By WILL WEISSERT
NEW CASTLE, Del. — Joe Biden made his first in-person appearance in more than two months on Monday as he marked Memorial Day by laying a wreath at a veterans park near his Delaware home.
Since abruptly canceling a March 10 rally in Cleveland at the onset of the coronavirus pandemic, the presumptive Democratic presidential nominee has waged much of his campaign from his home in Wilmington. When Biden emerged on Monday, he wore a face mask, in contrast to President Donald Trump, who has refused to cover his face in public as health officials suggest.
Biden and his wife, Jill, laid a wreath of white flowers tied with a white bow, and bowed their heads in silence at the park. He saluted. "Never forget the sacrifices that these men and women made," he said after. "Never, ever, forget."
"I feel great to be out here," Biden told reporters, his words muffled through his black cloth mask. His visit to the park was unannounced and there was no crowd waiting for him.
But Biden briefly greeted a county official and another man, both wearing face masks and standing a few feet away. Biden also yelled to another, larger group standing nearby, "Thank you for your service." His campaign says Biden has gone to the park for Memorial Day often in the past, though services were canceled Monday in the pandemic.
Though low-key, the appearance was a milestone in a presidential campaign that has largely been frozen by the coronavirus outbreak. While the feasibility of traditional events such as rallies and the presidential conventions are in doubt, Biden's emergence suggests he won't spend the nearly five months that remain until the election entirely at home.
Trump, eager to project a country coming to life even as the pandemic's death toll approached 100,000, presided over back-to-back events at Arlington National Cemetery in Virginia and Fort McHenry in Baltimore.
After a wreath-laying ceremony at Arlington, Trump mourned the fallen in remarks at the Baltimore historic site and praised the contribution of service members "on the front lines of our war against this terrible virus."
The coronavirus has upended virtually all aspects of American life and changed the terms of the election. Trump's argument that he deserves another term in office because of the strong economy has evaporated as unemployment rises to levels not seen since the Great Depression.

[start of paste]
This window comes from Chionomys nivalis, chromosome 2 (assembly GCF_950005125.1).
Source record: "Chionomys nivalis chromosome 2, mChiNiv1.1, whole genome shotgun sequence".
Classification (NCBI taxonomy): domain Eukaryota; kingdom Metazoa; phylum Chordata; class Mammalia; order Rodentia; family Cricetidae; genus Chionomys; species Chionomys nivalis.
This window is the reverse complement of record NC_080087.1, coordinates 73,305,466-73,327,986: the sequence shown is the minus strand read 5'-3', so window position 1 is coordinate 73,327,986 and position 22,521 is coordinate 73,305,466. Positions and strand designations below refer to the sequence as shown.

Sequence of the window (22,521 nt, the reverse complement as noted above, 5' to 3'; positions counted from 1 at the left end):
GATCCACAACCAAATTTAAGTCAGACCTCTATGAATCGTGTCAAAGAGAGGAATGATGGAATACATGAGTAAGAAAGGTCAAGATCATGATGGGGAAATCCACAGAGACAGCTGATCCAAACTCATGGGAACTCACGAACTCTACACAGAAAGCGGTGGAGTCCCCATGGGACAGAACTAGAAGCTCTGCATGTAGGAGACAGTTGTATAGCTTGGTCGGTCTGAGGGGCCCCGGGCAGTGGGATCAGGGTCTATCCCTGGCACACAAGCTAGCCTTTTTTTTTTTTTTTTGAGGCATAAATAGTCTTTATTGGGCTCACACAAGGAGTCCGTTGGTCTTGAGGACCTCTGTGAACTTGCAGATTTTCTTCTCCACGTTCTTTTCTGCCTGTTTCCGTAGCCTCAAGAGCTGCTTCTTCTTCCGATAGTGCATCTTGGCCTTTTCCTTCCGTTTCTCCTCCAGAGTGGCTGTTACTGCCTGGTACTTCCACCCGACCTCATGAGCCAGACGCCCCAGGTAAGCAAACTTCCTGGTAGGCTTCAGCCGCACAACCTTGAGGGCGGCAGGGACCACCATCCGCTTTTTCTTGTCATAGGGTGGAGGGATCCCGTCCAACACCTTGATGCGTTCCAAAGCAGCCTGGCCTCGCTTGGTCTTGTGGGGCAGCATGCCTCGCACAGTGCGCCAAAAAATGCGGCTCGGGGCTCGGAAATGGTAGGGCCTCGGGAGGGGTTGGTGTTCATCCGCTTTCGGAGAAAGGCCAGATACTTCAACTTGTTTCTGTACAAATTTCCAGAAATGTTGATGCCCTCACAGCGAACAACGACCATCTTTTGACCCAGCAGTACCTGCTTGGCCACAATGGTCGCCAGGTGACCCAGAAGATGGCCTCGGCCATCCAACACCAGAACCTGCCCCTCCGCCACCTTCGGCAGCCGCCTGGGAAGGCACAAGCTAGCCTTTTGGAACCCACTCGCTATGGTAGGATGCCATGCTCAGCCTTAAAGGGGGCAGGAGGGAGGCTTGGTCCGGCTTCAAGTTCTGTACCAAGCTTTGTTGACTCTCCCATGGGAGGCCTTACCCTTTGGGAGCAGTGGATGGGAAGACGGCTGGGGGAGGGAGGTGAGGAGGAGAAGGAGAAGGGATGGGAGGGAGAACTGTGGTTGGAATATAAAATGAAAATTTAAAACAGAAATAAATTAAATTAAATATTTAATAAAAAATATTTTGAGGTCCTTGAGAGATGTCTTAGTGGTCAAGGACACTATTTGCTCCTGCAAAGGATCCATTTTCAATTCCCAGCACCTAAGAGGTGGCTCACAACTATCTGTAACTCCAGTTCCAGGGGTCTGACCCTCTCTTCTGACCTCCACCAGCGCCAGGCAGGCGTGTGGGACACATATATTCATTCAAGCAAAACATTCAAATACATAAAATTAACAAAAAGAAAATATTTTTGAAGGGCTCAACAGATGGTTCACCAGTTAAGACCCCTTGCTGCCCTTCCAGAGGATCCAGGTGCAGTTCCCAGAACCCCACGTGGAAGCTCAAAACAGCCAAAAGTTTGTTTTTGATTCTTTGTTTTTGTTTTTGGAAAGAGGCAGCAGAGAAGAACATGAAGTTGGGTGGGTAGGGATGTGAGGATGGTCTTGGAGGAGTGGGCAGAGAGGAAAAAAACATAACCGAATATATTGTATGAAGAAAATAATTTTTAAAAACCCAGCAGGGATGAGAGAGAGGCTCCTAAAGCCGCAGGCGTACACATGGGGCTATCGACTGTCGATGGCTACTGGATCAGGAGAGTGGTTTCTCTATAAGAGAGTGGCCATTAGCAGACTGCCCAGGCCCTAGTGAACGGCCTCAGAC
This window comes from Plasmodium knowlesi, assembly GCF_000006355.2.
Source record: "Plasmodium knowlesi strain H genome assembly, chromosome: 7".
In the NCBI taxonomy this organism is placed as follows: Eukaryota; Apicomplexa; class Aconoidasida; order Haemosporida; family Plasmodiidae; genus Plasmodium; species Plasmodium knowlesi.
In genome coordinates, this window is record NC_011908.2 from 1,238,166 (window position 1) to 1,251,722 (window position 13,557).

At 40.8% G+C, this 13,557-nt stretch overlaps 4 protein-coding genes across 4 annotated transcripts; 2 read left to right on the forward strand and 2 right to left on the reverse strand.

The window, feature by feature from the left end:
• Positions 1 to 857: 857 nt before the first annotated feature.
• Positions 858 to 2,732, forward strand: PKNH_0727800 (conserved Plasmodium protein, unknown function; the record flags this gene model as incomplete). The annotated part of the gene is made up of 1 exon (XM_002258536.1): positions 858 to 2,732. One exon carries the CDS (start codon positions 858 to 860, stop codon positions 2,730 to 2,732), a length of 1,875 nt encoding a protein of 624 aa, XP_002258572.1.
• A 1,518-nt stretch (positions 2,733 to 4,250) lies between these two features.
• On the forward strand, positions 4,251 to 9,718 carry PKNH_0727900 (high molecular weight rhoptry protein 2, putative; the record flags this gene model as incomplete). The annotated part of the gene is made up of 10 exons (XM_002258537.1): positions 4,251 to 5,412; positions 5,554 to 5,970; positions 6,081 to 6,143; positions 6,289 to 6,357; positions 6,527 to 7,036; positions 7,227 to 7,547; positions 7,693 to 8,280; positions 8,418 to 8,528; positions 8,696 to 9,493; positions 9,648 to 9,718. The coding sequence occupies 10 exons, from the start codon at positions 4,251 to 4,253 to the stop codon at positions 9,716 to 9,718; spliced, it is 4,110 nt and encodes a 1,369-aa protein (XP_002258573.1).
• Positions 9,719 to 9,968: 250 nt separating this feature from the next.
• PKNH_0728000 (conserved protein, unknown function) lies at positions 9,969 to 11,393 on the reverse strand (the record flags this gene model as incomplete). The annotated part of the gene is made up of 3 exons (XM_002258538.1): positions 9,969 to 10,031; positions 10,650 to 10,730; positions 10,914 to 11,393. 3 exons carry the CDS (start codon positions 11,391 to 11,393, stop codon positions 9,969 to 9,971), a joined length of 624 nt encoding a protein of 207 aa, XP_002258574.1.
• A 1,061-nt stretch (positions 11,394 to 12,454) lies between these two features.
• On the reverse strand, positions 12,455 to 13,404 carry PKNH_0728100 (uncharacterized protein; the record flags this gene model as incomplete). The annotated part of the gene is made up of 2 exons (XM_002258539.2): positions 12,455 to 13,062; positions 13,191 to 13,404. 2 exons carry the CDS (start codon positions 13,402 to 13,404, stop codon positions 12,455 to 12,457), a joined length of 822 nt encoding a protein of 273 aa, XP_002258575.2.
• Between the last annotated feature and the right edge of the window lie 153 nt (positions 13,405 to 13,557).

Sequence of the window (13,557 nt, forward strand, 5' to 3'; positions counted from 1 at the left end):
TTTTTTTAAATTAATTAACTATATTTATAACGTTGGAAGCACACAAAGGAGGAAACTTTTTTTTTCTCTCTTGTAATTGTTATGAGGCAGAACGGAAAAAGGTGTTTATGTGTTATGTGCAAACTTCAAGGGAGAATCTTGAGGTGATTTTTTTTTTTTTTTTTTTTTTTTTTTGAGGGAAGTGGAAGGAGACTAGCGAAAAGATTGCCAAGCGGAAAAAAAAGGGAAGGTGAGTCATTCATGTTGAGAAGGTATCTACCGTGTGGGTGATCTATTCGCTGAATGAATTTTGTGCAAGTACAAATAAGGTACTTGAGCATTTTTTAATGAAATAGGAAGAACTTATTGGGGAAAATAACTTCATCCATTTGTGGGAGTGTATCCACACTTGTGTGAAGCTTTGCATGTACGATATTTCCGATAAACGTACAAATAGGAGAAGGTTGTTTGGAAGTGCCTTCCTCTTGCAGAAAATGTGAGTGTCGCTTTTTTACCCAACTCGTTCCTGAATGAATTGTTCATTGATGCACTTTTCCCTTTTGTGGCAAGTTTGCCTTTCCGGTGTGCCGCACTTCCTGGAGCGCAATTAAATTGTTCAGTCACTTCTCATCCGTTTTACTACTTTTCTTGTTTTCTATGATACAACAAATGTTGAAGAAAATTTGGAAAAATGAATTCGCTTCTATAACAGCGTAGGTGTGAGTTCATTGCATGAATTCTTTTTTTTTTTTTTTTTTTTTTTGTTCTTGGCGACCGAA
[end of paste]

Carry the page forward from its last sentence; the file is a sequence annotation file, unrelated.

As a longtime senator and former vice president, Biden is trying to position himself as someone with the experience and empathy to lead the country out of a crisis. Trump counters that he is the leader who can preside over an economic rebound later this year or in 2021.
Biden has adjusted to the coronavirus era by building a television studio in his home, which he's used to make appearances on news programs, late-night shows and virtual campaign events. Some of those efforts have been marred by technical glitches and other awkward moments.
Some Democratic strategists have openly worried that Biden is ceding too much ground to Trump by staying home. The president himself has knocked Biden for essentially campaigning from his basement.
Biden's advisers say they plan to return to normal campaign activities at some point, including travel to battleground states. But they're in no hurry, preferring to defer to the advice of health experts and authorities' stay-at-home and social distancing recommendations.
At 77, Biden is among the nation's senior population thought to be especially vulnerable to the effects of the coronavirus — though so is Trump, who turns 74 next month.
"We will never make any choices that put our staff or voters in harm's way," Biden campaign manager Jen O'Malley Dillon said recently, adding that the campaign would resume more traditional activities "when safety allows, and we will not do that a day sooner."
Trump has not resumed the large rallies that were the hallmark of his 2016 campaign and presidency but has begun traveling outside Washington in recent weeks. He visited a facility producing face masks in Arizona and a Ford plant in Michigan that has been converted to produce medical and protective equipment.
Trump even played golf at his club in Virginia on the weekend, hoping that others will follow his lead and return to some semblance of normal life and gradually help revive an economy in free fall.
It was the president's first trip to one of his money-making properties since March 8, when he visited his private golf club in West Palm Beach. The World Health Organization declared the coronavirus a pandemic on March 11, and Trump followed with the national emergency declaration two days later.
Biden's campaign wasted little time producing an online video offering blurry, faraway footage of Trump on the golf course, imposed over images evoking the virus ravaging the nation as the number of Americans dead from the pandemic approached 100,000. The video concluded by proclaiming: "The death toll is still rising. The president is playing golf."
Trump spent Memorial Day visiting Arlington National Cemetery and the Fort McHenry national monument in Baltimore, to be followed by a trip to Florida's coast on Wednesday to watch to U.S. astronauts blast into orbit.